What Quiet Teaches
I can't find a link to the story on-line, but not too many months ago while cooking dinner, I heard an interview with John Francis on NPR.
John Francis is an environmentalist who stopped using motorized vehicles for twenty-two years to protest damage from oil spills. Two years into it, he decided to stop talking as well. He maintained silence for seventeen years.
Francis had incredible experiences over these twenty-two years. He walked across continents. He gained three academic degrees. He became a U. N. Goodwill Ambassador. He started working for the U. S. Coast Guard.
None of this is what intrigued me.
What struck me in John Francis's NPR interview was how much he learned from and about people because he didn't talk. He recounted the awkwardness when people first learned that he refused to speak and then described the process through which they eased into interaction.
Without Francis responding with his thoughts or directing the conversational flow—or even expressing simple approval or disapproval—people opened up. He learned what worried them. What made them sad. What gave them joy. What mattered most. They allowed vulnerability. He saw them real and bare.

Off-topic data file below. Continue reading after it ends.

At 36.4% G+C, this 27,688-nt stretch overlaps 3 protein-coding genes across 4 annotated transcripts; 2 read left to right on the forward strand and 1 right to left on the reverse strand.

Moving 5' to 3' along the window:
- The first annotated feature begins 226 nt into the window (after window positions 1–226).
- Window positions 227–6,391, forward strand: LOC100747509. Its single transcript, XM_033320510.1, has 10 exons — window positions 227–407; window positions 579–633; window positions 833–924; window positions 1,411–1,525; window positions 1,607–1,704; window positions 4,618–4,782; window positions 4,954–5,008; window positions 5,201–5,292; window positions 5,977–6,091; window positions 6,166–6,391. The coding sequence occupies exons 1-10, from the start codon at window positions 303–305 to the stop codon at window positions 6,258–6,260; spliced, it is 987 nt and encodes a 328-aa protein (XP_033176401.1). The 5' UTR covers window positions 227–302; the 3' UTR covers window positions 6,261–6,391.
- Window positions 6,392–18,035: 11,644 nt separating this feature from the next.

Some of them thanked him sincerely for the "conversation."
I can't imagine not speaking for seventeen years. But I do need to talk less and allow silence more.
I'm highly attuned to other people’s comfort; as an introvert who sometimes feels awkward in social situations, I never want anyone to feel uncomfortable. So when there’s a moment of silence, I'm compelled to fill it.
In doing so, I don't give people the space and time to communicate deeply. In a recent lunch with a friend I hadn't seen in months, I realized she had something important to tell me only after she burst out with what seemed like a non sequitur, given the flow of conversation, but was clearly something weighing on her. There hadn't been enough space in the banter for her to more easily broach the topic.
What don't I learn when I fail to let in silence?
This is true in sales as well. In a sales situation, I'm equally compelled to keep the conversation flowing. Silence seems bad. Yet when I present people with new concepts, they need time to process them. When I talk while they're thinking, I disrupt this process. Doing so takes away from the time needed to fully buy into the new idea. It removes the space needed to tell me their thoughts. And it risks that I interject thoughts that they may not share—and may not like. In other words, I sabotage myself. When I bite my tongue and allow silence, I'm always rewarded.
Reminder: Be quiet.